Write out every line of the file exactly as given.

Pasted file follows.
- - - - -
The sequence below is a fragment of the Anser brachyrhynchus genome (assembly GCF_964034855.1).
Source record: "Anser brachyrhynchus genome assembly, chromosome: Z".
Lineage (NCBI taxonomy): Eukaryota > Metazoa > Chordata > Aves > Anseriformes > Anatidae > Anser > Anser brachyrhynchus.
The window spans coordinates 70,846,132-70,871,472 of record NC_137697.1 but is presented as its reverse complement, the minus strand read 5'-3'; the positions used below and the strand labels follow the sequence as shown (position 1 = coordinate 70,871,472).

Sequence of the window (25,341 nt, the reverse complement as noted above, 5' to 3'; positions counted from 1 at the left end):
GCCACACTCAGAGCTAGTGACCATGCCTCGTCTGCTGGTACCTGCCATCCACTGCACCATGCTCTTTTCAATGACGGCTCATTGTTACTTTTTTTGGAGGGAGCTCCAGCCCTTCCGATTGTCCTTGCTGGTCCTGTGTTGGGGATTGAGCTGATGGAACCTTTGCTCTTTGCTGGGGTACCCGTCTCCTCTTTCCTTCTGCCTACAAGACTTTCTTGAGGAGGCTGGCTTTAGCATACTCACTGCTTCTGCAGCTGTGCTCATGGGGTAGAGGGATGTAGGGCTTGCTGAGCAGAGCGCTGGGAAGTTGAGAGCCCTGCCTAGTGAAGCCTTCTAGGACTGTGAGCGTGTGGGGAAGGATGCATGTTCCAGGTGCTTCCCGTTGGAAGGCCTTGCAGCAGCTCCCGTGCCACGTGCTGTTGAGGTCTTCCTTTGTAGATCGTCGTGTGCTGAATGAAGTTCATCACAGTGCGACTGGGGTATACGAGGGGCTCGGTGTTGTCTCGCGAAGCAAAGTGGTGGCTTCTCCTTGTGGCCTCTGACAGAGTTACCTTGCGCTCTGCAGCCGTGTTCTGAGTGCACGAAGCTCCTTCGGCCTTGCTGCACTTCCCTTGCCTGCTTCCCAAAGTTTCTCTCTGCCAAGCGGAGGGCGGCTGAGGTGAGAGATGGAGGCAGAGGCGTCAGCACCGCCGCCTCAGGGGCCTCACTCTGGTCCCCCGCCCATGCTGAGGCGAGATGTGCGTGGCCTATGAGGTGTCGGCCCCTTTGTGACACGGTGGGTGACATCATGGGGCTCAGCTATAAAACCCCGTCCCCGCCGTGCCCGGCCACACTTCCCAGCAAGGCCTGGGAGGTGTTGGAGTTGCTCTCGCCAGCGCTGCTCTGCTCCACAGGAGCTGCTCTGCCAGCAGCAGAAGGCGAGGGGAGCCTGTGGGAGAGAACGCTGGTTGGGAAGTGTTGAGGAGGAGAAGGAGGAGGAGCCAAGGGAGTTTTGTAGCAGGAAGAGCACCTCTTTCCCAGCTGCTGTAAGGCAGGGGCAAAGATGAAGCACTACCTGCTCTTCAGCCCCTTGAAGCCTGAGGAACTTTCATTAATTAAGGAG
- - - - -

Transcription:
The sequence below is a fragment of the Anser brachyrhynchus genome (assembly GCF_964034855.1).
Source record: "Anser brachyrhynchus genome assembly, chromosome: Z".
Lineage (NCBI taxonomy): Eukaryota > Metazoa > Chordata > Aves > Anseriformes > Anatidae > Anser > Anser brachyrhynchus.
The window spans coordinates 70,846,132-70,871,472 of record NC_137697.1 but is presented as its reverse complement, the minus strand read 5'-3'; the positions used below and the strand labels follow the sequence as shown (position 1 = coordinate 70,871,472).

Sequence of the window (25,341 nt, the reverse complement as noted above, 5' to 3'; positions counted from 1 at the left end):
GCCACACTCAGAGCTAGTGACCATGCCTCGTCTGCTGGTACCTGCCATCCACTGCACCATGCTCTTTTCAATGACGGCTCATTGTTACTTTTTTTGGAGGGAGCTCCAGCCCTTCCGATTGTCCTTGCTGGTCCTGTGTTGGGGATTGAGCTGATGGAACCTTTGCTCTTTGCTGGGGTACCCGTCTCCTCTTTCCTTCTGCCTACAAGACTTTCTTGAGGAGGCTGGCTTTAGCATACTCACTGCTTCTGCAGCTGTGCTCATGGGGTAGAGGGATGTAGGGCTTGCTGAGCAGAGCGCTGGGAAGTTGAGAGCCCTGCCTAGTGAAGCCTTCTAGGACTGTGAGCGTGTGGGGAAGGATGCATGTTCCAGGTGCTTCCCGTTGGAAGGCCTTGCAGCAGCTCCCGTGCCACGTGCTGTTGAGGTCTTCCTTTGTAGATCGTCGTGTGCTGAATGAAGTTCATCACAGTGCGACTGGGGTATACGAGGGGCTCGGTGTTGTCTCGCGAAGCAAAGTGGTGGCTTCTCCTTGTGGCCTCTGACAGAGTTACCTTGCGCTCTGCAGCCGTGTTCTGAGTGCACGAAGCTCCTTCGGCCTTGCTGCACTTCCCTTGCCTGCTTCCCAAAGTTTCTCTCTGCCAAGCGGAGGGCGGCTGAGGTGAGAGATGGAGGCAGAGGCGTCAGCACCGCCGCCTCAGGGGCCTCACTCTGGTCCCCCGCCCATGCTGAGGCGAGATGTGCGTGGCCTATGAGGTGTCGGCCCCTTTGTGACACGGTGGGTGACATCATGGGGCTCAGCTATAAAACCCCGTCCCCGCCGTGCCCGGCCACACTTCCCAGCAAGGCCTGGGAGGTGTTGGAGTTGCTCTCGCCAGCGCTGCTCTGCTCCACAGGAGCTGCTCTGCCAGCAGCAGAAGGCGAGGGGAGCCTGTGGGAGAGAACGCTGGTTGGGAAGTGTTGAGGAGGAGAAGGAGGAGGAGCCAAGGGAGTTTTGTAGCAGGAAGAGCACCTCTTTCCCAGCTGCTGTAAGGCAGGGGCAAAGATGAAGCACTACCTGCTCTTCAGCCCCTTGAAGCCTGAGGAACTTTCATTAATTAAGGAG